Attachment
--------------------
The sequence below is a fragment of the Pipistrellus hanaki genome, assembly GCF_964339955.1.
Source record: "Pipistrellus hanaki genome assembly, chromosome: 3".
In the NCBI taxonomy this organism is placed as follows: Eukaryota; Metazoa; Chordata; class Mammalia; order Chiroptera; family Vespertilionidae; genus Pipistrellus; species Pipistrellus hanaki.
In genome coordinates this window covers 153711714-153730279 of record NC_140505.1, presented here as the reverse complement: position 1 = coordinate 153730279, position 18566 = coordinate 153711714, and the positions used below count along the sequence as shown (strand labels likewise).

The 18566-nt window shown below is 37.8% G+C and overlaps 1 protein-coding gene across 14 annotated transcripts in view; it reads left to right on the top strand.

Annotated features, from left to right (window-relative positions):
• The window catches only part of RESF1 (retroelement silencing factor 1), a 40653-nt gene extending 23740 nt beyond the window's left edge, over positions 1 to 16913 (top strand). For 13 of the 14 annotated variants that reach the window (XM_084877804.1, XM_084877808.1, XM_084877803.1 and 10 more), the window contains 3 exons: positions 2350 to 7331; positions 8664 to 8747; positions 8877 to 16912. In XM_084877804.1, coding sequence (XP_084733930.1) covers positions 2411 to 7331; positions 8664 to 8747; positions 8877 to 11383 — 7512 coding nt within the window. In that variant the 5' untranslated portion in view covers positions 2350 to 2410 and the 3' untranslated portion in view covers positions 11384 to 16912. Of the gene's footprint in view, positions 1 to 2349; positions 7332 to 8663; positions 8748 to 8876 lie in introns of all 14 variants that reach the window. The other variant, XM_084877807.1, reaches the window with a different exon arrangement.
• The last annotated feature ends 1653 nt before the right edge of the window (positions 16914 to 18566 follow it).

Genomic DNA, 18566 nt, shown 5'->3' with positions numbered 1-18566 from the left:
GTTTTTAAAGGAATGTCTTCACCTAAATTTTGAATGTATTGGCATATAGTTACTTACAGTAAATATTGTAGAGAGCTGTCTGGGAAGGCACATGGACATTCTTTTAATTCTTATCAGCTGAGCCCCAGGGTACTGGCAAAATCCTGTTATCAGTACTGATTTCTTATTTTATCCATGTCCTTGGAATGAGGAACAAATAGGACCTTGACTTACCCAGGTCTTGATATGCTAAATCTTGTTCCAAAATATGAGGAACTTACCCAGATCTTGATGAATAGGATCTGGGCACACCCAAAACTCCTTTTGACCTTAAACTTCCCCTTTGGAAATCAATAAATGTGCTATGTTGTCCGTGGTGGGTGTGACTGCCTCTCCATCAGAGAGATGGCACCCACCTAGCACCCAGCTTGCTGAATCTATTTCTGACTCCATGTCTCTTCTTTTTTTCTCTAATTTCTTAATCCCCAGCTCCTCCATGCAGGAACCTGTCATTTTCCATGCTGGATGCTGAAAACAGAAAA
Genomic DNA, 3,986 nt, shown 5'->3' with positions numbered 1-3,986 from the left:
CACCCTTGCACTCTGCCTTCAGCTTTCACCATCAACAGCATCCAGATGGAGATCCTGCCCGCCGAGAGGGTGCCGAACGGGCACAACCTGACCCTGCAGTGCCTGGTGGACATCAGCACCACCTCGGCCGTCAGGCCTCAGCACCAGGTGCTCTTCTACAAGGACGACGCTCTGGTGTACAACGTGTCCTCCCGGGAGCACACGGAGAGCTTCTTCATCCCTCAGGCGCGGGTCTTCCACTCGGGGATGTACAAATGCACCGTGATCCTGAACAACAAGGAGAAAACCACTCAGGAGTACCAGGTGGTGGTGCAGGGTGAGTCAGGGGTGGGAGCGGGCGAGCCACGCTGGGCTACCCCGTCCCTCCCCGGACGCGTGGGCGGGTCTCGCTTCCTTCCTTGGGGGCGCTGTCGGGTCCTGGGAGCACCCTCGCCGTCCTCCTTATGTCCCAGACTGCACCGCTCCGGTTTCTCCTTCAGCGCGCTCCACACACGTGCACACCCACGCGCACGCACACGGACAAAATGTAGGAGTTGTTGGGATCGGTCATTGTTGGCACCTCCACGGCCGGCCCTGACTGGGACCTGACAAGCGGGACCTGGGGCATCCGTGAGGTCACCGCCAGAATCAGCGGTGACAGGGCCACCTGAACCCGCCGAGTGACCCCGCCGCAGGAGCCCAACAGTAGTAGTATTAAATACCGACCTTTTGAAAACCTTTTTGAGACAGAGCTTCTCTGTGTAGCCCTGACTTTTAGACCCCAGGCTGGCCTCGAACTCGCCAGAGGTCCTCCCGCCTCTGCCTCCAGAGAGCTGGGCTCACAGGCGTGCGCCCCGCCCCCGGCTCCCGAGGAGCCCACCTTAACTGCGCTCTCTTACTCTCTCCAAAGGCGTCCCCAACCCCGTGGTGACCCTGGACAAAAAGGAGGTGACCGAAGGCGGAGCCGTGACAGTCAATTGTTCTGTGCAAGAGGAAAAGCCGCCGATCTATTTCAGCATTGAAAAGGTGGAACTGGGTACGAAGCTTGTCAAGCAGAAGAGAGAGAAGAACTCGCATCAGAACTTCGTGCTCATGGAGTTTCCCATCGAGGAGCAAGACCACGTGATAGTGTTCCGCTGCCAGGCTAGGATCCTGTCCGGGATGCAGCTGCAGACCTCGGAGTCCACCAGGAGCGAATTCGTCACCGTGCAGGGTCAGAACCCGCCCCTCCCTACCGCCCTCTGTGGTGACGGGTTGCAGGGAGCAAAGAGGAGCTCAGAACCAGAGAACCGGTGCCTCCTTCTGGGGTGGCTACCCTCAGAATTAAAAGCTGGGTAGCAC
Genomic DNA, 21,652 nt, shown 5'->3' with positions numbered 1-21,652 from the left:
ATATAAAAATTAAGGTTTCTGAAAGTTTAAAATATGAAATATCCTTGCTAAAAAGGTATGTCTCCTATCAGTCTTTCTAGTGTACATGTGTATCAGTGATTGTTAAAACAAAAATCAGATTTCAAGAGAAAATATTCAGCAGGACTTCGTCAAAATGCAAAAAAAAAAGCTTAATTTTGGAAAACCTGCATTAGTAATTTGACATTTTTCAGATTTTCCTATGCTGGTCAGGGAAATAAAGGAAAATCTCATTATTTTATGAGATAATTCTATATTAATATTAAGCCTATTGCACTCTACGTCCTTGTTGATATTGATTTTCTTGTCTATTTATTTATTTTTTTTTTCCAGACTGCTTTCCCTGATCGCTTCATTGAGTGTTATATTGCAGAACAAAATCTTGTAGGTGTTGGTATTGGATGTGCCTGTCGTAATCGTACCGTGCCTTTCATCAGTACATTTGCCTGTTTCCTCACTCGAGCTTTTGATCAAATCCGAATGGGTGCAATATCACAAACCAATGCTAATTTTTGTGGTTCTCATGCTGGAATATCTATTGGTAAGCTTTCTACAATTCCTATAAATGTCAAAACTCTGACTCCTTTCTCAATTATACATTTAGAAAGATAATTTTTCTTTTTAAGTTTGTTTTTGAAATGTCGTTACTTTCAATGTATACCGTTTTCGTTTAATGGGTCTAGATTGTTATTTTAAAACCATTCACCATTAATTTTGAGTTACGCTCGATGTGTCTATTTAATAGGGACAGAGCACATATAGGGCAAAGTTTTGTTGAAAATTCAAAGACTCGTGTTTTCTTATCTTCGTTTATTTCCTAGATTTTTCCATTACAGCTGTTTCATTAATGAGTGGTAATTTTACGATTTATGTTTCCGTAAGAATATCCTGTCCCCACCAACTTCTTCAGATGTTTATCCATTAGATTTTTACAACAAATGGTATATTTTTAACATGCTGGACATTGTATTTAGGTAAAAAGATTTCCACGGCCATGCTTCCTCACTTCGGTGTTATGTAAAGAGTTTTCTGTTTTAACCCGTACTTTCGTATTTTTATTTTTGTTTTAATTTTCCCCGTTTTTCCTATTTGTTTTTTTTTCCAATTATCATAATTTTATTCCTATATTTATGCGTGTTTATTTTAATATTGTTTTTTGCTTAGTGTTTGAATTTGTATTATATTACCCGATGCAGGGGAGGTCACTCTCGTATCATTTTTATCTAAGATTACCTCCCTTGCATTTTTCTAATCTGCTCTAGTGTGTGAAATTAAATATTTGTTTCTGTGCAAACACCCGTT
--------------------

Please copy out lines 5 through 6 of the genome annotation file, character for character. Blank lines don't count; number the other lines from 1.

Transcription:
The 18566-nt window shown below is 37.8% G+C and overlaps 1 protein-coding gene across 14 annotated transcripts in view; it reads left to right on the top strand.

Annotated features, from left to right (window-relative positions):